The role of refugee established churches in the lives of forced migrants: a case study of Word of Life assembly in Yeoville, Johannesburg

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dc.contributor.author Nzayabino, Vedaste
dc.date.accessioned 2006-11-17T11:36:41Z
dc.date.available 2006-11-17T11:36:41Z
dc.date.issued 2006-11-17T11:36:41Z
dc.identifier.uri http://hdl.handle.net/10539/1864
dc.description Nzayabino, Vedaste. 0419340w. Research report submitted to Faculty of Arts in partial fulfilment of the requirements for the degree of Master of Arts. Johannesburg 2005 en
dc.description.abstract ‘Making things our own’. This is one of the ultimate goals pursued in establishing churches within refugee communities. The refugee church has become both a channel of material support and spiritual factory where social and emotional fabrics are strongly rewoven among people linked together by a common culture and shared experience. This is a qualitative case-study of the Word of Life Assembly (WOLA), one of the independent churches established by forced migrants in Yeoville, Johannesburg. Established by a Congolese pastor, the church counts a total of about 450 members, mostly refugees (about 98%), predominantly from the Democratic Republic of Congo (more than 95%). The study seeks to explore the role of the church in the lives of refugees, and determine the ways forced migrants understand this role. More importantly, it was found that WOLA has been able to integrate refugees who could not otherwise integrate in local or domestic churches in Johannesburg. Language and spiritual problems have been identified as the major barriers to integration. In this respect, the study has revealed four levels of integration within WOLA church; that is, integration of a refugee into a refugee community, religious integration, and cultural integration. The fourth level of integration consists of integration of the refugee church itself. In this regard, it was revealed that, as far as refugee church is concerned, not only church members are to integrate into host community and/or churches, but the [refugee] church itself – labelled thus as a ‘foreign’ entity – is to seek its own integration into and approval from the South African community in general, and host faith-based institutions in particular. Moreover, the study revealed that, in an attempt to meet the diverse needs of its members, WOLA offers a wide range of special services and activities, notably material and social assistance, and pastoral counseling. Finally, WOLA has become a strategic place where religious and socio-cultural identities are easily built and maintained among members, and where social networks are interwoven among refugees themselves, and between refugees and their country of origin. en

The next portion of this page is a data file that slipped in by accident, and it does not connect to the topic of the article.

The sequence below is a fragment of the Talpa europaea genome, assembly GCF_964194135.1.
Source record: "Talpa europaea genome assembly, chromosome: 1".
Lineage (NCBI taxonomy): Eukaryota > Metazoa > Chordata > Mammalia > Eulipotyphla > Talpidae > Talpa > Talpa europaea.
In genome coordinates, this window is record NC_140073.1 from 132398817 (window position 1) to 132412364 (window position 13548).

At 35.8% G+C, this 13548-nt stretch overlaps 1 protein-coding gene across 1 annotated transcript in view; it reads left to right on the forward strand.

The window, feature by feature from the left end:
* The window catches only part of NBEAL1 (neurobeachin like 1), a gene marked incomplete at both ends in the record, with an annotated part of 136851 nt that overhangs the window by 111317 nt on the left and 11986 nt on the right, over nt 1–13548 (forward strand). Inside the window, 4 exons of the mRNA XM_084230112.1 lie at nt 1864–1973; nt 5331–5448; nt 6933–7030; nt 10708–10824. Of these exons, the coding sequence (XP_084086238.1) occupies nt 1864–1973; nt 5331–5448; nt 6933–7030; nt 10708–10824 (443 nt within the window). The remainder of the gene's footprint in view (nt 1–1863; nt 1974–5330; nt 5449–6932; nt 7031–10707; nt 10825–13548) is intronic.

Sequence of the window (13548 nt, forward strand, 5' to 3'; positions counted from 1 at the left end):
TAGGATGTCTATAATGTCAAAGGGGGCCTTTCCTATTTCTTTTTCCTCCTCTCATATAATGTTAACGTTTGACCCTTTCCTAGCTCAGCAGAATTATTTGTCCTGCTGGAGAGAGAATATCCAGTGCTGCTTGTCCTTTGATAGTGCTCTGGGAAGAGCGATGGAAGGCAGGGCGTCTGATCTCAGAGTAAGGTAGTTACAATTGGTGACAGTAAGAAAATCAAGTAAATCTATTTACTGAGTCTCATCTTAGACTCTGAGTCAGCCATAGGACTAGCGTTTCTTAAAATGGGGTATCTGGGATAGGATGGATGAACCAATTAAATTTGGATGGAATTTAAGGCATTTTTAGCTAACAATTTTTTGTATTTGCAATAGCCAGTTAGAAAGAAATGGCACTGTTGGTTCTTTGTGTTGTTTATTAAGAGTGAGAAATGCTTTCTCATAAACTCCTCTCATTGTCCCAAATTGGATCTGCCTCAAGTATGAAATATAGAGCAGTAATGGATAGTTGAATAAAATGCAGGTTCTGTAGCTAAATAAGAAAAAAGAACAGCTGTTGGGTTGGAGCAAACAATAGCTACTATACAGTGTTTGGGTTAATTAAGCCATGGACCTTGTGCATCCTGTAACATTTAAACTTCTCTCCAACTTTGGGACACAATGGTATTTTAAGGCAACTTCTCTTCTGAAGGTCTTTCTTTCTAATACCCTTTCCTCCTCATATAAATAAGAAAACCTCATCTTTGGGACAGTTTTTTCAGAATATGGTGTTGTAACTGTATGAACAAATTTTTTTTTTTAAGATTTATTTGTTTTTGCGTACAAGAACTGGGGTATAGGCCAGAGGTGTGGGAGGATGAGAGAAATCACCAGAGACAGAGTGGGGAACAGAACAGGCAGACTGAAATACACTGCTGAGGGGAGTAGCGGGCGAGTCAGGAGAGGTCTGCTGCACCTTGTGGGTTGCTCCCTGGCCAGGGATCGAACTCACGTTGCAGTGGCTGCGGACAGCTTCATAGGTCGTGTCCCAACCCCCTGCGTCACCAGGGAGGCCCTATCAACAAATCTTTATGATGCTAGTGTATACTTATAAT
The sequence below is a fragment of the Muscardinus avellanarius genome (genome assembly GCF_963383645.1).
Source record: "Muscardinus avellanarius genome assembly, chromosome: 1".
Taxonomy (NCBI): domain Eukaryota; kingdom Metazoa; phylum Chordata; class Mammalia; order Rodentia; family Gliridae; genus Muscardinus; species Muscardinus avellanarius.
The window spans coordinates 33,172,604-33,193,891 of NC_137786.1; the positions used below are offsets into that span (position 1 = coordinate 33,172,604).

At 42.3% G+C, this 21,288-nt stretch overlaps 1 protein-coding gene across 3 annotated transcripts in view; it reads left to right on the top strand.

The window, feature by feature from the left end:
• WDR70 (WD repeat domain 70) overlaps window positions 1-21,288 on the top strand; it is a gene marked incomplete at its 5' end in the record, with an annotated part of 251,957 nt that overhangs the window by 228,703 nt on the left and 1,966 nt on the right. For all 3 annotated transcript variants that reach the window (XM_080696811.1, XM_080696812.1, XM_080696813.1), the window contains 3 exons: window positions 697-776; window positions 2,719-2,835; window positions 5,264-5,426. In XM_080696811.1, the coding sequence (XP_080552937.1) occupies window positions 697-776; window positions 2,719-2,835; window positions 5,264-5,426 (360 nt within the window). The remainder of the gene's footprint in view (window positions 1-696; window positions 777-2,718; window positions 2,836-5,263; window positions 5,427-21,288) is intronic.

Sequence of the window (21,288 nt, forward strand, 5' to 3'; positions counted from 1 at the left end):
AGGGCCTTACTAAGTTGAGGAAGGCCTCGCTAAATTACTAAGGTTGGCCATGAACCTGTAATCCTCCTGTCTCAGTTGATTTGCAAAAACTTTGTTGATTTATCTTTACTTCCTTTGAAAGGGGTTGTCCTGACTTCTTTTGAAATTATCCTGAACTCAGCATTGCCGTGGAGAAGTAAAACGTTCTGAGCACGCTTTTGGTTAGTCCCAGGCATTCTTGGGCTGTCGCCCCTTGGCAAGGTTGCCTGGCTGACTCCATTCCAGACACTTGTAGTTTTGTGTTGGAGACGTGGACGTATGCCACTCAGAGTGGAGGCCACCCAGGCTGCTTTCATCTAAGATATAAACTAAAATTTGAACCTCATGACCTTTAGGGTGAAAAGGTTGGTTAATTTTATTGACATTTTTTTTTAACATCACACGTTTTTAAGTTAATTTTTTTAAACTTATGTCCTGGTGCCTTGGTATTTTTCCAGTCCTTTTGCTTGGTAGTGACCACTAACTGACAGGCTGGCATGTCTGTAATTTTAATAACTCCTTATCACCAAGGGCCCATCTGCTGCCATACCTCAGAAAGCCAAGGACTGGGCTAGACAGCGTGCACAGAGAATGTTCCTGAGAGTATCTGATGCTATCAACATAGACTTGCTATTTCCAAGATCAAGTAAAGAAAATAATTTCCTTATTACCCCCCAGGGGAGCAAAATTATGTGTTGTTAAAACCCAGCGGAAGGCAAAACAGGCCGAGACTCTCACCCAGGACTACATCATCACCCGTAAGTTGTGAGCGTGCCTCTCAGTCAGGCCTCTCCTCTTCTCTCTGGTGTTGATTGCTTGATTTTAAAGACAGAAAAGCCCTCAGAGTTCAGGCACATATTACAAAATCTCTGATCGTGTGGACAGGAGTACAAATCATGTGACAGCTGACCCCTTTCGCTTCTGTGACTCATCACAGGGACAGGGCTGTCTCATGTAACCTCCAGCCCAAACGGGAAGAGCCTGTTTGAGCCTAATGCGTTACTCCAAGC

dc.format.extent 758860 bytes
dc.format.extent 67179 bytes
dc.format.mimetype application/pdf
dc.format.mimetype application/pdf
dc.language.iso en en
dc.subject refugee church en
dc.subject wola en
dc.subject Word of Life Assembly en
dc.subject integration en
dc.subject socio-cultural identities en
dc.subject cultural en
dc.title The role of refugee established churches in the lives of forced migrants: a case study of Word of Life assembly in Yeoville, Johannesburg en
dc.type Thesis en


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